As the Senate tackles illegal firearms
The proliferation of firearms has remained a threat to the security of lives as well as a major global challenge for law enforcement agencies. These illegal possessions of firearms have led to the mass killing of unarmed individuals and groups of people at innocuous events and locations such as concerts, family gatherings and places of worship.
There’s been a rise in the illegal possession of unlicensed firearms among individuals. This has happened alongside cases of mass shooting and interception of guns being reported but with little or no arrests and confiscation of the illicit firearms; actions that could discourage the smuggling of guns through our borders for criminal use. In Nigeria for instance, we have recorded many cases of senseless killings of unarmed civilians and this ugly trend has continued to define the new face of our society with little or no regards for established laws on gun possession.
The Nigerian Customs on September 11, 2017 intercepted and seized 1,100 firearms smuggled into the country from Turkey through the Tin Can Island ports in Lagos. Similarly, a truck conveying 49 boxes containing 661 pump action rifles imported from China was also seized in January 2017. Another of such illegal importation of guns under prohibition was discovered in May 2017.
Unfortunately, the clearing and transportation of some of these firearms are being supervised and aided by corrupt customs officials and other uniformed security men. It is worrisome that more often than not the firearms get into the wrong hands and this makes it increasingly difficult for local security outfits to prevent terrorist attacks at close proximity.
The Saint Philips Catholic Church shooting, Ozubulu in Anambra State by a lone gunman can best describe the dysfunctional system where illicit small arms have found their ways into the wrong hands thus wrecking havoc on harmless citizens. Highway kidnappers arrested by men and women of the Nigerian Police are often found with sophisticated guns and other light weapons that are not authorized for use by the Nigerian firearm Act.
The lacuna in the Firearms Act has prompted the Nigerian Senate to review the laws governing guns and light weapons proliferation. On the 27th of September, 2017 Senator Gbolahan Dada’s bill titled “A Bill for An ACT to Amend the Firearms Act, CAP F28, Laws of the Federation of Nigeria, 2004” moved for the provision of an increase in fine and a provision for the destruction of firearms illegally imported into the country or individuals in possession of weapons without valid license. Senator Gbolahan Dada representing Ogun West Senatorial district in his lead debate argued that while the Newspapers have been inundated with reports on seizures of illicit firearms by various agencies of government in the last few years, it remains to be seen what becomes of these seized weapons.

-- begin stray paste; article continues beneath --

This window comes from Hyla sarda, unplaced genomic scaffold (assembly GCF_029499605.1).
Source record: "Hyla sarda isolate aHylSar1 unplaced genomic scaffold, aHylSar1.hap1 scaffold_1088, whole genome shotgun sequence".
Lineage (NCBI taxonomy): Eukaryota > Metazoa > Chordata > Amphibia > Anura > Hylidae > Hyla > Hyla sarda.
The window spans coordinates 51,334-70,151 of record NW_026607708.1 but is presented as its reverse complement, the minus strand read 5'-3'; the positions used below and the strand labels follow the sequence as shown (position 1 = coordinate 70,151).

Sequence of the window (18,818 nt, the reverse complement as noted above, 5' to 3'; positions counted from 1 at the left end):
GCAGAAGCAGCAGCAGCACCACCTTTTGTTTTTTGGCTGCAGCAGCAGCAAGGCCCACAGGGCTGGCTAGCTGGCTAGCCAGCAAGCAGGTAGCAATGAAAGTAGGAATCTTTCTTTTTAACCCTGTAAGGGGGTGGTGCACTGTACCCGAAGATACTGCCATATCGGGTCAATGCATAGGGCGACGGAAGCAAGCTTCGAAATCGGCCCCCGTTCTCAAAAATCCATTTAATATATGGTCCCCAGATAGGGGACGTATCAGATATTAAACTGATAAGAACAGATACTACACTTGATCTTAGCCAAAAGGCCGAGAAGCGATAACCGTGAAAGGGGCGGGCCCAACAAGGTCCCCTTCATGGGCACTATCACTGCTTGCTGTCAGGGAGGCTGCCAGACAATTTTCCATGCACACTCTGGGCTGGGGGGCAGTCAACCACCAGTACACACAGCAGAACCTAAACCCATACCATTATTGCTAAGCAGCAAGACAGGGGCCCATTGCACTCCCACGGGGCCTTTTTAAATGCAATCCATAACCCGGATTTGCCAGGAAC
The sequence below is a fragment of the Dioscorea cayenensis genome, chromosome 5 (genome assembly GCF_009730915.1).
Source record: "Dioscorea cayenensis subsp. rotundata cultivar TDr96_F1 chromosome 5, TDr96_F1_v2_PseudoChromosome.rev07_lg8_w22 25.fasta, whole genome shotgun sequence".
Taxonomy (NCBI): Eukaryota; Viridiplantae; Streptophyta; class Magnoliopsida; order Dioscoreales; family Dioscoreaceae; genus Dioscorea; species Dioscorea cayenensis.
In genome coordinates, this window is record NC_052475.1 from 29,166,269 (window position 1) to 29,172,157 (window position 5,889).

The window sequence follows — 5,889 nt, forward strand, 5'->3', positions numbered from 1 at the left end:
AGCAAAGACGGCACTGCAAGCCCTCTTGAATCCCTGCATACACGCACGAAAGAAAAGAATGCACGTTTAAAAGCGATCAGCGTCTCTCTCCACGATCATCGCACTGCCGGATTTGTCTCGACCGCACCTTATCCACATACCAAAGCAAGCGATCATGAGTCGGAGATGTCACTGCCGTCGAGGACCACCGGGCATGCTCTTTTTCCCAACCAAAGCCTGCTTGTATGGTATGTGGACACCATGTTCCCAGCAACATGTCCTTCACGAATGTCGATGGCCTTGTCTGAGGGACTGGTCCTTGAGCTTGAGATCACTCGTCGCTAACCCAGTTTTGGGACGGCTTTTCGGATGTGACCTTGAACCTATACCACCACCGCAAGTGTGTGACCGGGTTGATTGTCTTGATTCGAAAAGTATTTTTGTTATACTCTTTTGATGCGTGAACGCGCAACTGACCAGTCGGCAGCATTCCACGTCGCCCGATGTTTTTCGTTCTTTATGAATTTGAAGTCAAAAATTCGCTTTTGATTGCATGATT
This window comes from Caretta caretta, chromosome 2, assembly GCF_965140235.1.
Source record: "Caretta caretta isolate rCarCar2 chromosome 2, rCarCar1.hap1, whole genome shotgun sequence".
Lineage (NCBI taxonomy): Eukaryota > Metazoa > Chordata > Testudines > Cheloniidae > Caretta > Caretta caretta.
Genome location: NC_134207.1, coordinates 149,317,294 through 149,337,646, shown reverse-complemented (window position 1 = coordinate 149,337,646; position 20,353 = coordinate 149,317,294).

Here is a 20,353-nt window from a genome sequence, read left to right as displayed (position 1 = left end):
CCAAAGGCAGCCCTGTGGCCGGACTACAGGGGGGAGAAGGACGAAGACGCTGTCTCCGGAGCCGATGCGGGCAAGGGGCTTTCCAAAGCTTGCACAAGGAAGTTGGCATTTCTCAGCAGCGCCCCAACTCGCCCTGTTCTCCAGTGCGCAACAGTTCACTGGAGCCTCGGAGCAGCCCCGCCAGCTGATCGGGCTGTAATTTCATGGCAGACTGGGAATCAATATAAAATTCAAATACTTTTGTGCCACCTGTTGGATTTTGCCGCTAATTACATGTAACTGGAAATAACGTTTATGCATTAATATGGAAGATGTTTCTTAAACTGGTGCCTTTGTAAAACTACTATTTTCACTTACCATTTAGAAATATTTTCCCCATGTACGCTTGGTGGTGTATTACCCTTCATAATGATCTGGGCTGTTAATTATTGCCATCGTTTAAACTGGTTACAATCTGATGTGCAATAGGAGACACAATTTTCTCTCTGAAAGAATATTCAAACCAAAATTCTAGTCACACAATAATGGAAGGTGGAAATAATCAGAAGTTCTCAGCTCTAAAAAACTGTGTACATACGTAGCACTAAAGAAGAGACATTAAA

With the proposed amendment to this Act, the Nigerian Senate has come up with sensible and effective firearms laws that will make it harder for criminals to get their hands on illegal firearms. The amendment will seek to increase the fine imposed for offences committed under the Act from N1, 000 to N100, 000. The Firearms Act will be strengthened to provide for destruction of firearms illegally imported into the country. The Act among other things seeks to assist the government in revenue generation through recycling and reusing waste materials such as metal, wood and plastic derived from destroyed firearms. This gesture will build public confidence in overall efforts to eradicate illegal firearms and prevent firearms from finding their way back into the society.
In support of the quick passage of the Firearms Act, Senate President, Bukola Saraki disclosed that apart from the fines and other punitive measures proposed by the Bill, the Senate would also be strengthening existing laws to ensure that shipping agents and other companies involved in the importation of illegal firearms into the nation are held liable. “Now that the Bill has been sent to the Committee on Judiciary and Legal matters for further work, we will be having a public hearing on this Bill, to seek the support of experts, security agencies and the general public in coming up with a thorough legislative strategy to combat the proliferation of weapons in our country and our communities” Saraki stated.
Reports emanating from the United Nations Regional Centre for Peace and Disarmament in Africa (UNREC) disclosed that over 500million of small arms and light weapons are currently circulating in West Africa with over 350 million (70%) domiciled in Nigeria. This has made it imperative to amend the ineffectual firearms law in existence in the phase of the modern, sophisticated trend in weapons trafficking and outbreak of violence.
In his submission, Senator Gbolahan Dada decried Nigeria’s lack of equipment to destroy illicit firearms whilst proposing that each of the law enforcement agencies should purchase the firearms pulverizer in order to have proper records on how firearms are destroyed or handled in the country. The pulverizer will assist the law enforcement agencies to destroy the increasing number of confiscated and surrendered firearms. This way, illicit guns will not find its way back into the hands of criminal elements.
We have yet to see the exact effects the passage of this bill will have on the firearms situation in the country. We do however know that it cannot make things worse and that Nigeria really does need more stringent rules on firearms.
Wale Bakare wrote from Abuja.
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